Ville Husso probably squandered any chance to “steal” playing time from Jordan Binnington when he allowed five goals in 1 ½ periods Monday against Vegas.
So once again, if anyone can help pull the Blues out of their current funk, it’s Binnington, who has been in a funk of his own lately.
With that in mind, coach Craig Berube was asked Tuesday what he wanted to see from Binnington over the remainder of the season. The answer was interesting, and somewhat surprising.
“You know, it’s a swagger that he’s always had,” Berube said. “And I’d like to see him get that back. That’s a big thing I think for our team, but not only for our team but for him. Binner’s been a great goalie in this league. He’s done some great things. He’s won a Cup. And there’s no reason that he shouldn’t have that swagger.”
Berube thinks the same holds true for the rest of the team as well.
“You gotta have the swagger,” he said. “You gotta go out there and play with swagger and bite. It’s a big part of the game. It’s a will. You gotta will your way through things sometimes and that’s where we’re at right now.”
Whether you call it swagger, will, confidence, mojo — whatever — Binnington and the Blues seem to have lost it. So if anyone happened to find some missing swagger around the area of Enterprise Center downtown, you might want to contact the Blues.
In contrast to the coach, Binnington thinks his swagger level is fine.
“Yeah, I always have swagger,” he said Tuesday. “It’s different at times. Every game is different. Sometimes I just do my job and make the saves I’m supposed to make. Sometimes you do more. You want to win those games 1-0, 2-0. I always want to play hard and have fun doing it. That’s what it’s about for me.”
So do we have a swagger controversy between the coach and the goalie on our hands?
Probably not. Binnington almost certainly was unaware of anything Berube said about swagger. Besides, Binnington really isn’t one to self-critique. Maybe it’s pride. Maybe it’s just a personality quirk. If he’s lost any swagger, he’s not telling us.
In that respect, he’s the polar opposite of captain Ryan O’Reilly, who is self-critical to a fault.
So when asked Tuesday about his play, and what he must do better down the stretch, Binnington’s answer was almost predictable.
“Just make a couple more saves,” he said. “Same approach. Prepare the best we can, focus and give the team a chance to win. Yeah, that’s where that’s at.”
And that’s where it ends in terms of self-appraisal — at least anything Binnington’s willing to share with the outside world.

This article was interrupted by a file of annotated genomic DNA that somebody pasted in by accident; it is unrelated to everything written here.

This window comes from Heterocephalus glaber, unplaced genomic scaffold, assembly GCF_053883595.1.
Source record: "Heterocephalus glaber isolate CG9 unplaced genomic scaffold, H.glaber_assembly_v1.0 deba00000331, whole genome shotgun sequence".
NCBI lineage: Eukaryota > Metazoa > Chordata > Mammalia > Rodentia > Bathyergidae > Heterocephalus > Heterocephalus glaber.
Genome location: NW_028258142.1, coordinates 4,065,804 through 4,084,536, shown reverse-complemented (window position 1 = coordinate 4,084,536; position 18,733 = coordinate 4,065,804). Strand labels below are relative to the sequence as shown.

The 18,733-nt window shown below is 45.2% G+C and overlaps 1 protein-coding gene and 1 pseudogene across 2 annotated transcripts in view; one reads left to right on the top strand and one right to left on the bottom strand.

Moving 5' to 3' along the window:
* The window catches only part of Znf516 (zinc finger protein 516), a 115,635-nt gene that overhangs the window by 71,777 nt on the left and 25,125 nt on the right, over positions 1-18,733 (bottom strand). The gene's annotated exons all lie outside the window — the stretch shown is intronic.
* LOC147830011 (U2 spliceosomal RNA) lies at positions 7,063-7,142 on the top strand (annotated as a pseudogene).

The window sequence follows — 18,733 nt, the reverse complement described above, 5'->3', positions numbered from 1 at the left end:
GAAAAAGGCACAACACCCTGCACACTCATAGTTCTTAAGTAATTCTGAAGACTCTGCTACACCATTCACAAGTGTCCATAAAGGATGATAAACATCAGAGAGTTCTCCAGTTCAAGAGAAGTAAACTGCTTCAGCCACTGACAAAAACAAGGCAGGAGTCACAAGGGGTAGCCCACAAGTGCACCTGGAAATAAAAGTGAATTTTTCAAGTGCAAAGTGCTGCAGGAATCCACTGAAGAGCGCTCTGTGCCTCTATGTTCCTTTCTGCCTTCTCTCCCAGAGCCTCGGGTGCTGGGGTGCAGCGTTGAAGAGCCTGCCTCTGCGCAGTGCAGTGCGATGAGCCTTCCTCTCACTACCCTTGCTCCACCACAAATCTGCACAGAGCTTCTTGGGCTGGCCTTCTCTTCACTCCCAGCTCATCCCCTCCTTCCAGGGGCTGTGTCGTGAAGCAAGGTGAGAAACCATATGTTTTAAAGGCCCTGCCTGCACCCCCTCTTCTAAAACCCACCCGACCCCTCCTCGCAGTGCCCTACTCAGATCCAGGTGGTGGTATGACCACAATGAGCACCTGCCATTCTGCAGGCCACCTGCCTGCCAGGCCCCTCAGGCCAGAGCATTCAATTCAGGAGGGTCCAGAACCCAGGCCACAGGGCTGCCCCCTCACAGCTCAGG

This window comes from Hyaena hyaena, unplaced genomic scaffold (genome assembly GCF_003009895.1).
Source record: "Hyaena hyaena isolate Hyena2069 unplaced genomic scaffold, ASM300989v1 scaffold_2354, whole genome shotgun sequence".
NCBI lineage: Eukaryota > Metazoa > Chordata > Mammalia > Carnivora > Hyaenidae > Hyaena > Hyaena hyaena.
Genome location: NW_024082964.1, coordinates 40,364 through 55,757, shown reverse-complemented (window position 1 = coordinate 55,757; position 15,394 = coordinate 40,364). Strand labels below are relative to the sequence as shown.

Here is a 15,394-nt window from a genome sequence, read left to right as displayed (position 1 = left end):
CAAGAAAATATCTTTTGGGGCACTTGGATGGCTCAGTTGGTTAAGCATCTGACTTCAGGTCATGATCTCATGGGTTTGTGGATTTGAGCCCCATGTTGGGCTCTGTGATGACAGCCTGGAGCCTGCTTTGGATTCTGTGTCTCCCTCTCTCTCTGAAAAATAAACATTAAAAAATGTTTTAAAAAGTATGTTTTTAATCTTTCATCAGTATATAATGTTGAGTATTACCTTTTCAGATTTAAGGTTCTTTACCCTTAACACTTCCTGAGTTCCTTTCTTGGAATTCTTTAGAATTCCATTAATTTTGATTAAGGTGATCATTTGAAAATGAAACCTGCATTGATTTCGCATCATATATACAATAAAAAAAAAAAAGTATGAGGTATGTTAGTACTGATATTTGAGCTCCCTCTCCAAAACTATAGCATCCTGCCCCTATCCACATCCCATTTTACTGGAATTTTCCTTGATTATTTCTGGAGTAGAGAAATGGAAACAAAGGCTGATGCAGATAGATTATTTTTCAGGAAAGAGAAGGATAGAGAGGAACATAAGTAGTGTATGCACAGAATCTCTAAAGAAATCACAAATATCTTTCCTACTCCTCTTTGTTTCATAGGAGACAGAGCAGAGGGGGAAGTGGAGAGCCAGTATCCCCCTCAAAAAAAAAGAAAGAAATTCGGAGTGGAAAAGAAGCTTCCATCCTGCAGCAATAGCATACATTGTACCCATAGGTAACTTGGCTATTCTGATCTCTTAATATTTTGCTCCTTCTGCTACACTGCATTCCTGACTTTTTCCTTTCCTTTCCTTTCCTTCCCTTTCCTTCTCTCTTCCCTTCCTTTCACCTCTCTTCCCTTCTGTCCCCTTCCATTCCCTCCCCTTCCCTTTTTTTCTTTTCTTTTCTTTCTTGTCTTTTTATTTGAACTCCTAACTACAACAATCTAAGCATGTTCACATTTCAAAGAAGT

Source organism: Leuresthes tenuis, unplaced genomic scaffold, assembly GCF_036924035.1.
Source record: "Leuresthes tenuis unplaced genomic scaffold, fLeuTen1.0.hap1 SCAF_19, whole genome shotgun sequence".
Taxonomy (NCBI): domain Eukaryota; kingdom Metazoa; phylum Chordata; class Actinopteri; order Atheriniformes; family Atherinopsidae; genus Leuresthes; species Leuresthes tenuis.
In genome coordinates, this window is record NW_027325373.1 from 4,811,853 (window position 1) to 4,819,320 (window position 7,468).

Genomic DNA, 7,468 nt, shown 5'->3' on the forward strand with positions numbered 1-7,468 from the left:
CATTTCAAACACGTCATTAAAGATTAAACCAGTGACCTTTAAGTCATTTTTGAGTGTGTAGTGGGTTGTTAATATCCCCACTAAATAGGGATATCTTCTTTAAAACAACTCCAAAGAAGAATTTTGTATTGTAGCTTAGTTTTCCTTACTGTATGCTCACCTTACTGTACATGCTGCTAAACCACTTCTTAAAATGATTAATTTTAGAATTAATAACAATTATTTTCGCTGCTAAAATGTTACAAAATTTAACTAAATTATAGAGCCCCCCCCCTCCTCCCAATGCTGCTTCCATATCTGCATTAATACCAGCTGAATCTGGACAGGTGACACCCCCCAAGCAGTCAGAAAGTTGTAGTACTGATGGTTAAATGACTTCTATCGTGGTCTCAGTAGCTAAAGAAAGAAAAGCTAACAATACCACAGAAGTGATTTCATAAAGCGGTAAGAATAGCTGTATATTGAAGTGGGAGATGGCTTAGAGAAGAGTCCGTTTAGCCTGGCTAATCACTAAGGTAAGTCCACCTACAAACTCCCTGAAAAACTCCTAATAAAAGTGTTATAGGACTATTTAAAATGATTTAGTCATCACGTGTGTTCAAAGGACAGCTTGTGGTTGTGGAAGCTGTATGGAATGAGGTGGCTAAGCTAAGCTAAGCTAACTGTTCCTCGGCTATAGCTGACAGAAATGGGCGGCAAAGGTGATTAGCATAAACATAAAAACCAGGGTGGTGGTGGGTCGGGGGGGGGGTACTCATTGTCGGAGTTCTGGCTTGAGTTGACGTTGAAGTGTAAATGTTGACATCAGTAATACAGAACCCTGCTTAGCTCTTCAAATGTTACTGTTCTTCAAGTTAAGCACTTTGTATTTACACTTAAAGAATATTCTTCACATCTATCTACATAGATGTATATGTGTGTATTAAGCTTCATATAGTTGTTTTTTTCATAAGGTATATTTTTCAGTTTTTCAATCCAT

But even before he signed his six-year, $36 million contract extension, the numbers haven’t been there during his current slump. Since a 3-2 overtime victory Feb. 18 against San Jose, Binnington is 2-8-3 with a 3.17 goals-against average and .889 save percentage.
Binnington is as competitive as they come, and as Berube said many times last year — a winner. But you don’t have to be an analytics whiz to realize that those aren’t winning numbers.
There are numerous examples where Binnington was left high and dry by his defense, but Binnington also has given up more “soft” goals than usual. Several that would be described in the coaching vernacular as “one he’d like to have back.”
Sometimes they’ve come on shots to the near post. Sometimes they’ve come from distance shots that find their way through traffic. Or loose pucks that can’t quite be controlled at the net front.
Things reached the point that after a strong showing by Husso in Saturday’s 2-1 loss to Colorado, Berube decided to go with Husso again Monday against Vegas. It marked the first time the rookie from Helsinki, Finland, had started successive games for the Blues.
Based on Husso’s performance in that 6-1 loss, it looks like there is no goaltender controversy brewing in St. Louis.
But whether it’s Binnington or Husso, Berube wants more from his goalies. Berube simply asks his players to do their job. In the case of the team’s proven goal-scorers, they need to score.
“That’s what those guys get paid to do is score goals, and to do the right things on a nightly basis,” Berube said. “And we’re not getting that. So it’s tough to win.
“It’s the same thing when I talk about the goaltending — you need saves. And we’re not getting enough of them. It’s a whole. It’s not one person, it’s everybody. We gotta have a better buy-in from everybody.”
In the case of Binnington, he was asked if he’s working on any specific areas with goaltender coach Dave Alexander.
“No,” Binnington said. “The game doesn’t change. We put our work in, we put good work in. If anything, just more focus in practices.”
Even with the team suddenly five points out of a playoff spot and with only 18 games left to play, Binnington believes this season can be salvaged.
“Yeah, we fight until the end, we compete,” Binnington said. “We believe in each other, and it’s time. It’s time to hold ourselves accountable.
“Putting in the work every day, prepare the best way we can, just go out and compete and play together. I think that’s important.”
Two years ago, the Blues were near the bottom of the NHL standings near the midpoint of the season when Binnington burst on the scene and the team caught fire en route to the Stanley Cup.
“For me, I was trying to survive and do what I can to be a part of the solution,” Binnington said. “I think we all kind of had the same mindset and added desperation that we need, and urgency.”
Is that desperation there this time around?
“Yeah,” Binnington said.
Jim Thomas @jthom1 on Twitter email@example.com